What is the difference between diabetes type 1 and diabetes type 2?

Diabetes (otherwise known as diabetes mellius, DM) is described as a metabolic disorder in which your body cannot properly store and use fuel for energy.

The fuel that your body needs is called glucose (sugar). Glucose comes from foods such as breads, cereals, pasta, rice, potatoes, fruits and some vegetables and is also made in your liver and muscles. Your blood carries glucose to all of your body’s cells to use for energy.

To use glucose, your body needs insulin. Insulin is the hormone made by a gland in your body called the pancreas. Insulin regulates blood glucose by stimulating the removal of glucose from the blood and its uptake into muscle, liver and fat cells where it can be stored for energy.

Sometimes your body does not make enough insulin or the insulin does not work the way it should. Glucose then stays in your blood and does not reach your cells. Your blood glucose levels get too high (hyperglycemia) and can cause diabetes or prediabetes. Prediabetes is when blood glucose levels are higher than normal but not high enough for a diagnosis of diabetes.

Over time, having too much glucose in your blood can cause health problems.

There are two major causes of the metabolic disease:1

  1. Your body makes too little or no insulin. This is called type 1 diabetes, insulin-dependent diabetes (IDDM).
  2. Your body can not use the insulin it makes. This is called type 2 diabetes, non-insulin dependent diabetes (NIDDM).

This Medical News Today information page will explain the difference between diabetes type 1 and diabetes type 2, describe what it is, what causes them, who gets the problem and the symptoms they have, how it is diagnosed, and offer an overview of treatment options for people with diabetes type 1 or diabetes type 2.

You will also see introductions at the end of some sections to any recent developments that have been covered by MNT’s news stories. Also look out for links to information about related conditions.

Fast Facts

  • 25.8 million children and adults in the United States – 8.3% of the population – have diabetes.2
  • 1.9 million new cases of diabetes are diagnosed in people aged 20 years and older in 2010.2
  • 13.0 million, or 11.8% of all men aged 20 years or older have diabetes.2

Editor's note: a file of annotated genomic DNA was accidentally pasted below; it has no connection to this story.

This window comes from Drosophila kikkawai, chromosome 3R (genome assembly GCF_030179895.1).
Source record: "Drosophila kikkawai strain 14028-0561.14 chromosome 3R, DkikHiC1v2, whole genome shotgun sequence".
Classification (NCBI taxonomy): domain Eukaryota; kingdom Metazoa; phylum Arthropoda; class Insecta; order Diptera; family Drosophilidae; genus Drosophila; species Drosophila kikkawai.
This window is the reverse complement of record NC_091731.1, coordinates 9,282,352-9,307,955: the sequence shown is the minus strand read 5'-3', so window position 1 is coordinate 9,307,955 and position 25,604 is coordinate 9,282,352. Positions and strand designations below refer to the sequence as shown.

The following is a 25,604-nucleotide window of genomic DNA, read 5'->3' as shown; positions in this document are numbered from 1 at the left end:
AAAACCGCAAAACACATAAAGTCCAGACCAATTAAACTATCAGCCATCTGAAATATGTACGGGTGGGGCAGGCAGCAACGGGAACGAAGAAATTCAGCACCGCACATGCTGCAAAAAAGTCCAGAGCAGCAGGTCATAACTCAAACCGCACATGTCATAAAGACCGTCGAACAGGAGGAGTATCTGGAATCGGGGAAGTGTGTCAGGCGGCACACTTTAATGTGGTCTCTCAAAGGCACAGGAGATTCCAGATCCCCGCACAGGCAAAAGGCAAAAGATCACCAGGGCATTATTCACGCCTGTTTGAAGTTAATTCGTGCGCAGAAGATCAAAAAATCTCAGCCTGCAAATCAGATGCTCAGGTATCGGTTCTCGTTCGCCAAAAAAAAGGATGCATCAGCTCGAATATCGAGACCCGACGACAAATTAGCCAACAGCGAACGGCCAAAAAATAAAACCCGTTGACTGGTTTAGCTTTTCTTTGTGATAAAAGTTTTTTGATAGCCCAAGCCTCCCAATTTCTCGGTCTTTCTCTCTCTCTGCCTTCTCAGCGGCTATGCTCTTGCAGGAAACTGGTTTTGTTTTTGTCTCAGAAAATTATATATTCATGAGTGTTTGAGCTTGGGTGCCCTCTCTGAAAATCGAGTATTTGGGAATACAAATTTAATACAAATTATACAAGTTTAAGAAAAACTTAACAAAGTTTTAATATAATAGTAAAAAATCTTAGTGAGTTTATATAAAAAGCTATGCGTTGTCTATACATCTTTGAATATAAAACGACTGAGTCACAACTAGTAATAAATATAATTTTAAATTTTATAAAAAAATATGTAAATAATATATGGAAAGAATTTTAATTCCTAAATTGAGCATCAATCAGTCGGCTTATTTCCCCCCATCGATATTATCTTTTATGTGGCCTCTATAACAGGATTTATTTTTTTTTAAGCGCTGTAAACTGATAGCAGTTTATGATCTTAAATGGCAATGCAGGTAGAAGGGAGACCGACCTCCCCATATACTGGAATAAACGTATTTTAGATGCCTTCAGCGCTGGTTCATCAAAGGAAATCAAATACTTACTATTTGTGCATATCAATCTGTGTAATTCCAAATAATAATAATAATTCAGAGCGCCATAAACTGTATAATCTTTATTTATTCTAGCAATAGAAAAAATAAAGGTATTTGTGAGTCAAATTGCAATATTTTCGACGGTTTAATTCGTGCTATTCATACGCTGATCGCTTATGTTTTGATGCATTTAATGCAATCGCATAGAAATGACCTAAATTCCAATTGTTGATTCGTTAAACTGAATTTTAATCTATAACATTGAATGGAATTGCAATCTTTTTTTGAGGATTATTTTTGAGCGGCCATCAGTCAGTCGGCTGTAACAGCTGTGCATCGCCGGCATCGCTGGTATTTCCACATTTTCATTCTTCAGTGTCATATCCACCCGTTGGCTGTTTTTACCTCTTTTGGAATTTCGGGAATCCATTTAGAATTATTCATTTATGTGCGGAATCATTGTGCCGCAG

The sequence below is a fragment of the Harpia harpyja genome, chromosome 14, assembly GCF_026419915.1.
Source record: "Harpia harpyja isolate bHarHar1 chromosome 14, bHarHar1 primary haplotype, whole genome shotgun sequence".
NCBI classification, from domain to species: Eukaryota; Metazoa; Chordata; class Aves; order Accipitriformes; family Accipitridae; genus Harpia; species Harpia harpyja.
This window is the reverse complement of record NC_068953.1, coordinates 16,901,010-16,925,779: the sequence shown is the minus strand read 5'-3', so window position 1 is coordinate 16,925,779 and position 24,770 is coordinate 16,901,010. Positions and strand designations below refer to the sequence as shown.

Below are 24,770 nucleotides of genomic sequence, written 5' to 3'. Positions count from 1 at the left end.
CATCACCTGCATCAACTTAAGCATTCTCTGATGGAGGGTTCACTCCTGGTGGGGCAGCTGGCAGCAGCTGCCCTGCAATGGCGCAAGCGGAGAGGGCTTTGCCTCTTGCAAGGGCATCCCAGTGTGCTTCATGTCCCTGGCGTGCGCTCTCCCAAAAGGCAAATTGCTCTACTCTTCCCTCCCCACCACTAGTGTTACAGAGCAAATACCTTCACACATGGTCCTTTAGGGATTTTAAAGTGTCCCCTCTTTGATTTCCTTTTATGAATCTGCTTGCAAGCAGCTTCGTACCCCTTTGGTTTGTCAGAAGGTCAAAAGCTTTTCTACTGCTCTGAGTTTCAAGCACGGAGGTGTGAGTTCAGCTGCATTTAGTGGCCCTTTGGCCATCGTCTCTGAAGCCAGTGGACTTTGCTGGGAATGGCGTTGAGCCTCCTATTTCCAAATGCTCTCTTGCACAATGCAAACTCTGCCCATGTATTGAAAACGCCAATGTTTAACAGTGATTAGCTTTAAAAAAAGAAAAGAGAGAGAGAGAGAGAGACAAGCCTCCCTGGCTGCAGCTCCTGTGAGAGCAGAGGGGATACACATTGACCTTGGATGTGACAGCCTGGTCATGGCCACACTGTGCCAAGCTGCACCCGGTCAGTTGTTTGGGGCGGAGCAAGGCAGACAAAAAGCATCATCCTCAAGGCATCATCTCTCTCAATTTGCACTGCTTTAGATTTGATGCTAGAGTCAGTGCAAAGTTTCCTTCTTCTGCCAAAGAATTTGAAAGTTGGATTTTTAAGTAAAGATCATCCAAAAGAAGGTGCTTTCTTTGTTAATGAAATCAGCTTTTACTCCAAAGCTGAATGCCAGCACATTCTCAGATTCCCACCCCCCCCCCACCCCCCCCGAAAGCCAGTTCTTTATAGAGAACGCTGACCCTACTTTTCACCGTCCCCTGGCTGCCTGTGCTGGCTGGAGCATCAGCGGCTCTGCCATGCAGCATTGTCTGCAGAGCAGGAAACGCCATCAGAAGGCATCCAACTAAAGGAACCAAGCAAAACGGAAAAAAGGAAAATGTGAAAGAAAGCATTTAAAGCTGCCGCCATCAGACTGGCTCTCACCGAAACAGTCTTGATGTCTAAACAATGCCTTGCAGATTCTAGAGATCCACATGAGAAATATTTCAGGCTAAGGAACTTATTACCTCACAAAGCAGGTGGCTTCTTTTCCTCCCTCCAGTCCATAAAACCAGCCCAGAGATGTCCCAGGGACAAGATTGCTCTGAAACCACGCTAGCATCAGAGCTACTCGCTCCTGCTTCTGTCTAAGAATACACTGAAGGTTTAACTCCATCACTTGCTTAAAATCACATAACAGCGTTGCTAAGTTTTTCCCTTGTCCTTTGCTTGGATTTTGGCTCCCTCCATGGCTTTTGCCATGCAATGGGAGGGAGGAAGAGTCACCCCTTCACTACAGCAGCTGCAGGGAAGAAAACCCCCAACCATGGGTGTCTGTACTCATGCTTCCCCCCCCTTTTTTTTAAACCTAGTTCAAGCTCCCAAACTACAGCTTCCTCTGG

• 12.6 million, or 10.8% of all women aged 20 years or older have diabetes.2
  • Diabetes contributed to 231,404 deaths in the US in 2007.2
  • $245 billion: Total costs of diagnosed diabetes in the United States in 2012.2
  • Only 5% of people with diabetes have type 1. Type 1 diabetes is an autoimmune disease that may be caused by genetic, environmental, or other factors.2
  • Type 2 diabetes accounts for 90%-95% of diabetes cases and is usually associated with older age, obesity and physical inactivity, family history of type 2 diabetes, or a personal history of gestational diabetes.2
  • There is no known way to prevent diabetes type 1. Effective treatment requires the use of insulin.
  • Type 2 diabetes can be prevented through healthy food choices, physical activity, and weight loss. It can be controlled with these same activities, but insulin or oral medication also may be necessary.

What is diabetes type 1 and type 2?

There are two types of diabetes, type 1 diabetes and type 2 diabetes. These two diabetes types have several key differences, for instance the differences in cause, symptoms, characteristics, management, also relating to whom it affects and what happens in the body because of this disease.

The easiest way to find out the differences, as well as similarities between the two, is through comparing the type 1 with type 2 diabetes, comparisons will be made across the various sections in this page.

Recommended target blood glucose level ranges for non-diabetic and diabetes type 1 and type 2

For the majority of healthy individuals, normal blood glucose level in humans is about 4 mmol/L or 72 mg/dL.3-5



What causes diabetes type 1 and type 2?

Diabetes may arise because the pancreatic beta cells, which produce insulin, are destroyed by an autoimmune disorder, giving rise to type I diabetes. Alternatively, the body cells may not respond to insulin that is being made at the proper levels (insulin resistance) resulting in type 2 diabetes, often as a result of obesity, and deficient insulin secretion.

Insulin use not only prevents hyperglycemic emergencies, but also is the best safeguard to prevent the long-term complications of diabetes by correcting fasting and postprandial hyperglycemia.

Both of these major diabetes types are believed to include different stages of disease, ranging from non-insulin-requiring to insulin-requiring for control or survival.